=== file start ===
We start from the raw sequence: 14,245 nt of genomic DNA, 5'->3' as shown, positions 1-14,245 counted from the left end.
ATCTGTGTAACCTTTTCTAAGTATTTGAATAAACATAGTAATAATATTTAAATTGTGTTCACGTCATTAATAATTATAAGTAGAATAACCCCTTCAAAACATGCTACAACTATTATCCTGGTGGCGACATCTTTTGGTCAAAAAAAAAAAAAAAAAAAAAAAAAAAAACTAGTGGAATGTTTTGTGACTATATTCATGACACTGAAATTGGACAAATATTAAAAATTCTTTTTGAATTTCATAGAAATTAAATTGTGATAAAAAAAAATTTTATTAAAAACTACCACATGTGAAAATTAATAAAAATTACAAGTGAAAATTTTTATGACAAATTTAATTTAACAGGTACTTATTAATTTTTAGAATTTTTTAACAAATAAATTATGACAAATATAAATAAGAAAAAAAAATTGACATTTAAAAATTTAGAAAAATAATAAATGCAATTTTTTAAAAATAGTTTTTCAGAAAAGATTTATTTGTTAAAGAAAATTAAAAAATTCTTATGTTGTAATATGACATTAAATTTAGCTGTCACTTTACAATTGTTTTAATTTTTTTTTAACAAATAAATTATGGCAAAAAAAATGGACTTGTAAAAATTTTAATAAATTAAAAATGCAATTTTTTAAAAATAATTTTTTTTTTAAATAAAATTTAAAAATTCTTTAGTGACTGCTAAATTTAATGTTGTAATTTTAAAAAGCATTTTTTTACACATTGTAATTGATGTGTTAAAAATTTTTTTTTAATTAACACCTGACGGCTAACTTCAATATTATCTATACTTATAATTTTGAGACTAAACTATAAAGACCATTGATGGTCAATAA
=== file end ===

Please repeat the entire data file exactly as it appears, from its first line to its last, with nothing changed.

We start from the raw sequence: 14,245 nt of genomic DNA, 5'->3' as shown, positions 1-14,245 counted from the left end.
ATCTGTGTAACCTTTTCTAAGTATTTGAATAAACATAGTAATAATATTTAAATTGTGTTCACGTCATTAATAATTATAAGTAGAATAACCCCTTCAAAACATGCTACAACTATTATCCTGGTGGCGACATCTTTTGGTCAAAAAAAAAAAAAAAAAAAAAAAAAAAAACTAGTGGAATGTTTTGTGACTATATTCATGACACTGAAATTGGACAAATATTAAAAATTCTTTTTGAATTTCATAGAAATTAAATTGTGATAAAAAAAAATTTTATTAAAAACTACCACATGTGAAAATTAATAAAAATTACAAGTGAAAATTTTTATGACAAATTTAATTTAACAGGTACTTATTAATTTTTAGAATTTTTTAACAAATAAATTATGACAAATATAAATAAGAAAAAAAAATTGACATTTAAAAATTTAGAAAAATAATAAATGCAATTTTTTAAAAATAGTTTTTCAGAAAAGATTTATTTGTTAAAGAAAATTAAAAAATTCTTATGTTGTAATATGACATTAAATTTAGCTGTCACTTTACAATTGTTTTAATTTTTTTTTAACAAATAAATTATGGCAAAAAAAATGGACTTGTAAAAATTTTAATAAATTAAAAATGCAATTTTTTAAAAATAATTTTTTTTTTAAATAAAATTTAAAAATTCTTTAGTGACTGCTAAATTTAATGTTGTAATTTTAAAAAGCATTTTTTTACACATTGTAATTGATGTGTTAAAAATTTTTTTTTAATTAACACCTGACGGCTAACTTCAATATTATCTATACTTATAATTTTGAGACTAAACTATAAAGACCATTGATGGTCAATAA